The Cessna CG-2 primary glider, which cost about $5,500 (USD 2016)
The Cessna CG-2 primary glider, which cost about $5,500 (USD 2016)

At the beginning of Out Of Africa (1937), Karen Blixen writes

The wind runs straight against the Ngong Hills, and the slopes of the hills would be the ideal place for setting up a glider, that would be lifted upwards by the currents, over the mountain top.

It’s surprising how Blixen is comfortable enough with the idea of a glider in 1937 to use the concept so casually, since hang gliding and paragliding didn’t really get started until the 1950s. It turns out that gliding was a very popular sport in the 1930s, using a predecessor of the sailplane called a primary glider:

Primary gliders were generally launched by bungee cord, whereby a rubber rope was arranged in a “V” with the glider at the apex. The ends of the rope were pulled by hand to launch the glider from a slope.

Modern sailplanes (commonly launched by towing them behind a plane) can also be launched similarly, using a winch system.


Ivan Bilibin - The Pyramids (1924)
Ivan Bilibin – The Pyramids (1924)

When we eat protein, our bodies break it down into individual amino acids. These amino acids are then reassembled to make the specific proteins we actually need. So, when we think about eating “protein”, we should keep in mind that we’re really just gathering proteinogenic (“protein creating”) amino acids.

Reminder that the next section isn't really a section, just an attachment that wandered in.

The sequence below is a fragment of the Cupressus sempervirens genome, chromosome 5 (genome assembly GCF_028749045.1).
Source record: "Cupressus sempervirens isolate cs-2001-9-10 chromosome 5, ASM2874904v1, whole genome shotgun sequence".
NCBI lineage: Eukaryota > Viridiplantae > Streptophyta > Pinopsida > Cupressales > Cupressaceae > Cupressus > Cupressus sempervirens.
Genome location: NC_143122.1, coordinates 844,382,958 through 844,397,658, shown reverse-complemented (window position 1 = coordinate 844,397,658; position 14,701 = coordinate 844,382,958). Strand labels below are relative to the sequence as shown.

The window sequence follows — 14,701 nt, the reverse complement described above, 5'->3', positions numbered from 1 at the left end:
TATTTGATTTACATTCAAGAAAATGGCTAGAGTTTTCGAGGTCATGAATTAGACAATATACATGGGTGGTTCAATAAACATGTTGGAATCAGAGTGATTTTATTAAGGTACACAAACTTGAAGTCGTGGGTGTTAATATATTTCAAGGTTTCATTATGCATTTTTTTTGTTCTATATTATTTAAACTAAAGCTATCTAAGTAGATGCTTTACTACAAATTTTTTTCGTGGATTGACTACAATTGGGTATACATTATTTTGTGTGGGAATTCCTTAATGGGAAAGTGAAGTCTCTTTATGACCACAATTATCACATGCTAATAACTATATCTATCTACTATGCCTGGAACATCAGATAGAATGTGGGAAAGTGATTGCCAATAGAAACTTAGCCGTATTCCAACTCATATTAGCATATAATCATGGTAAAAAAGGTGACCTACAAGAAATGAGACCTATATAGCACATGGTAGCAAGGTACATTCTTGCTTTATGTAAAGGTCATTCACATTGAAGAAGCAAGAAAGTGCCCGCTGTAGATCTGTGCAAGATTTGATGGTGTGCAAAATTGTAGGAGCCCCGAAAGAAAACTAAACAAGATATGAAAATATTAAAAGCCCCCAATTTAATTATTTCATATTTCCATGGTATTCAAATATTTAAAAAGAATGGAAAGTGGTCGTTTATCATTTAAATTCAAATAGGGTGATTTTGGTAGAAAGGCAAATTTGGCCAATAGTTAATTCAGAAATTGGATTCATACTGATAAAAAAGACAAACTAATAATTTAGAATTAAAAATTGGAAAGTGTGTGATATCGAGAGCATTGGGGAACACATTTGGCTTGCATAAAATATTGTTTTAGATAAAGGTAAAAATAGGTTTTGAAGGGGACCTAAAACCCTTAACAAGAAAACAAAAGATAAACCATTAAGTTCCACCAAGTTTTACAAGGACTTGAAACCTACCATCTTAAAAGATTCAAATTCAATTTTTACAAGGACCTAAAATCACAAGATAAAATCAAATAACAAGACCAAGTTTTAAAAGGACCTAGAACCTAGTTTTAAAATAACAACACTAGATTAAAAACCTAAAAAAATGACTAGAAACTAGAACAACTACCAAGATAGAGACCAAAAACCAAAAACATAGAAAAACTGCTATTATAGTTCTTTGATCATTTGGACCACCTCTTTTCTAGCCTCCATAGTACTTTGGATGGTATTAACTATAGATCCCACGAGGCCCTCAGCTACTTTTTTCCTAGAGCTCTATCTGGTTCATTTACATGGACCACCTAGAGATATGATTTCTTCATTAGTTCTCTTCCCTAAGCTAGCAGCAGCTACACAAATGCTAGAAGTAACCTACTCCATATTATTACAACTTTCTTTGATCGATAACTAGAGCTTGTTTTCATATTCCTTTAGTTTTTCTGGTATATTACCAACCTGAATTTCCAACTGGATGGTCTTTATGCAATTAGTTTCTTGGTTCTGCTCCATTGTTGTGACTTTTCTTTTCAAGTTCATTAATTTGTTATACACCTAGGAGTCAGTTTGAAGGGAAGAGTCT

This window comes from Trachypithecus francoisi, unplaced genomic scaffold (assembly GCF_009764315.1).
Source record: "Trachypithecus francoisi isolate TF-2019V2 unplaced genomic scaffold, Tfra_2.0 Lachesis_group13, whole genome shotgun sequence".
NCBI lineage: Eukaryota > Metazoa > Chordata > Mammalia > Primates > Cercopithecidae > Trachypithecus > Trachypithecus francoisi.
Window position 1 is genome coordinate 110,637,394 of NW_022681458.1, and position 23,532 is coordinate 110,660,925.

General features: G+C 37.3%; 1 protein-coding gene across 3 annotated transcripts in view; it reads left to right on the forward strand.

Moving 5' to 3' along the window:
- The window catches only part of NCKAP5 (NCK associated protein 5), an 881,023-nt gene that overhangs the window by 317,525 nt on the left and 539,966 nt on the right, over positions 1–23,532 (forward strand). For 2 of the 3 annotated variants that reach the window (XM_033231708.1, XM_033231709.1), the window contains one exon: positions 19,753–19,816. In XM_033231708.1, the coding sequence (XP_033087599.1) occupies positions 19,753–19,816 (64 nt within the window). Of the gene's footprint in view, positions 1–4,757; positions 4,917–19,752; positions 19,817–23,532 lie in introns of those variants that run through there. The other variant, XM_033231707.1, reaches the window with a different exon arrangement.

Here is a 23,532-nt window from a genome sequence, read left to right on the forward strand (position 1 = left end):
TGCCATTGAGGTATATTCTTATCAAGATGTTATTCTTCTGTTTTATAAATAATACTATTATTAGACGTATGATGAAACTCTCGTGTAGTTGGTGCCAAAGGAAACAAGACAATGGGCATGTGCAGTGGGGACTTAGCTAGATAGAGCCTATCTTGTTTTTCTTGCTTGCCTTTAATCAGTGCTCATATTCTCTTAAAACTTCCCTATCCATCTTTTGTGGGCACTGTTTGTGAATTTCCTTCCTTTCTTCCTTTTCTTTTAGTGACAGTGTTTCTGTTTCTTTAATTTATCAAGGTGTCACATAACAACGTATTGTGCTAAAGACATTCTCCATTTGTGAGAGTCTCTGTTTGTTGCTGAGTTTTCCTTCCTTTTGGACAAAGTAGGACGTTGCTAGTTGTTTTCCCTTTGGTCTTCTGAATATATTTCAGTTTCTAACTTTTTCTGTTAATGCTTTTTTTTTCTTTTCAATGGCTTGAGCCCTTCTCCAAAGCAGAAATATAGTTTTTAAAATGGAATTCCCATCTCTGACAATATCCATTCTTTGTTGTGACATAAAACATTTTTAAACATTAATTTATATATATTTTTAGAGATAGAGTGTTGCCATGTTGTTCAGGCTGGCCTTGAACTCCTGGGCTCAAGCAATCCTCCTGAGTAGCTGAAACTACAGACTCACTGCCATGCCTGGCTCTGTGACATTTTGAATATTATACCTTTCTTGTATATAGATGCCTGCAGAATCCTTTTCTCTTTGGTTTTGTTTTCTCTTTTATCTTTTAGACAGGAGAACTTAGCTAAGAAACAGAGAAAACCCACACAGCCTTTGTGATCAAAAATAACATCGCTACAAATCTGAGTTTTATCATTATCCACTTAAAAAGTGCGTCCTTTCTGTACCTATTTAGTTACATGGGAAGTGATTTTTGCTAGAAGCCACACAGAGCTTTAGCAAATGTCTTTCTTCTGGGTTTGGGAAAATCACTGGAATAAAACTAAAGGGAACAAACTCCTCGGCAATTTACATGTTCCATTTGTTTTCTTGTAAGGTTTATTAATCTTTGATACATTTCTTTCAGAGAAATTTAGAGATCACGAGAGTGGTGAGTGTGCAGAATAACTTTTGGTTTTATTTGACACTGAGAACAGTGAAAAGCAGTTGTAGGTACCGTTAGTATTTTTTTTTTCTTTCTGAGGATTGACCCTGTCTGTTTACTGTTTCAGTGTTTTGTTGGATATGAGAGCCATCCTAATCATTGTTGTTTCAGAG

There are only 23 proteinogenic amino acids used by life, as we know it. Of these, 21 are present in eukaryotes: 20 are represented surjectively from codons, and the 21st (selenocysteine) is oddly encoded by the stop codon.

Of the 21 proteinogenic amino acids we use, 9 essential ones can’t be created by our bodies, and therefore need to be attained through food. Many foods are complete proteins, though, meaning they contain sufficient proportions of all essential amino acids. This is why thinking of “protein” rather than “amino acid” as a dietary element is usually sufficient.

Regarding the header picture of the pyramids above, the laborers of the pyramids consumed extreme quantities of meat:

In an area of the world where people have traditionally reserved meat eating mostly for special occasions and feast-days, we have found evidence that the ancient state provisioned the pyramid city with enough cattle, sheep, and goat to feed thousands of people prime cuts of meat for more than a generation—even if they ate it every day.

I learned about this from the amazing The Egyptian History Podcast.